No one is arguing against this year's status as "terrible." It very much is and we'll be feeling the effects of what's happened for generations to come. Just want to make that clear before we proceed.
2020 has been rough on innumerable people, all over the country, extending its awful reach over the world. While we can live in the awful of the now, it's still critical to understand everything else we've overcome and bounced back from. This knowledge allows us to comprehend how to move beyond and what next steps to take.
Still, there's been some rough years.
Reddit user, u/child_sized_tequila, wanted to hear if we really have it all that bad when they asked:
Oh Yeah. THAT Year...
The last quarter of 2001 was more intensely miserable. 2020 misery is more spread out and not quite as terrifying.
2001 was akin to living in a beehive just after the rock hits.
Let's Get This Perspective Out Of The Way
None of them. Seriously, I can't remember a year this bad. Not even 9/11 was this bad, we're closing in on the number of daily deaths from Coronavirus being as many or more than that single day in 2001.
But, I'm also relatively young, and I'm also a white man. I'm sure there's been far worse sh-t farther back, especially if you are anything other than white or male.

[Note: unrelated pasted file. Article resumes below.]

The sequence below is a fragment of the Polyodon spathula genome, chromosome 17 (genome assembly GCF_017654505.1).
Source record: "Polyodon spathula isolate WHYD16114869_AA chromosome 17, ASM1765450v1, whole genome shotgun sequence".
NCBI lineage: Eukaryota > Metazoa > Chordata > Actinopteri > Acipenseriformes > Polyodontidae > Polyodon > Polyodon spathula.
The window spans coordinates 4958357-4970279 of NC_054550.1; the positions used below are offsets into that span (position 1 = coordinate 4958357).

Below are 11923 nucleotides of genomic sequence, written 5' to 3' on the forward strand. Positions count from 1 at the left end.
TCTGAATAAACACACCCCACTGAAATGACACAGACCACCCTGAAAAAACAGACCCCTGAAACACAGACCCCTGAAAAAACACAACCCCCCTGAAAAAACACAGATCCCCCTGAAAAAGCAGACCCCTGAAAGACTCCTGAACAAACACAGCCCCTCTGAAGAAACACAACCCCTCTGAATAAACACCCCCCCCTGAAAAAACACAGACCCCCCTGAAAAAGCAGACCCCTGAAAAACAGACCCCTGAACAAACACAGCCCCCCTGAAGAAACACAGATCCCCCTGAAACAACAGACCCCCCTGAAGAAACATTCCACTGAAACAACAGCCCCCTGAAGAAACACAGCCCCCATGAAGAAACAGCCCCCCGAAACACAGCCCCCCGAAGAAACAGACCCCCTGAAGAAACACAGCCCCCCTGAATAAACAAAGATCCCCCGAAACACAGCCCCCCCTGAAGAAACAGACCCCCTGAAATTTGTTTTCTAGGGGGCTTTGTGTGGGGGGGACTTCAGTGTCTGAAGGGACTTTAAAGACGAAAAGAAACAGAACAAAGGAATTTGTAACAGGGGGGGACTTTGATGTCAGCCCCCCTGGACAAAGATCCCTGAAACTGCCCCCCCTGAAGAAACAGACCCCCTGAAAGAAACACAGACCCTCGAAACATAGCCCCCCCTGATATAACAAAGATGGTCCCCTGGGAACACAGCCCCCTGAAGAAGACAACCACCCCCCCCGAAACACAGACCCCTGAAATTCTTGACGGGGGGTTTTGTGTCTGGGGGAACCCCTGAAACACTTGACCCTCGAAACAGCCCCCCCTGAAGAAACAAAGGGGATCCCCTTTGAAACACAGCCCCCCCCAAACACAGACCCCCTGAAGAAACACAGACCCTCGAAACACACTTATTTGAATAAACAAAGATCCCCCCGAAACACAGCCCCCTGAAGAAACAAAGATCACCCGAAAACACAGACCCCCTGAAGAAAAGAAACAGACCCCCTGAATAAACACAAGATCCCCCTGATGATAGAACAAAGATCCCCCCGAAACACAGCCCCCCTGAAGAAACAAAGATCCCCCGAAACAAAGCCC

Killed Over Nothing
Relaying this for my dad and stepdad :
They both basically said during the late 60s/early 70s:
"There were a few years during the Vietnam War, and onward when we didn't know if we would be nuked into oblivion, killed by police, or if racial tensions would bubble over into massacres in the street. If all of these idiots just wore a mask, we would be fine. Otherwise most of our problems haven't changed much" - Dad
"Kids were being murdered by police on campus for protesting, and I came to draft age at a time when it was effectively a death-sentence for an 18-year-old kid. Riots were destroying cities, and we thought we were going to have an atomic bomb dropped on us. You had to live your life in a constant state of panic depending on where you lived. I don't mind watching Netflix all day, but everything else has become exhausting." - Stepdad
My dad and I work from home and my stepdad is retired. We text all day.
At Least There Was Butter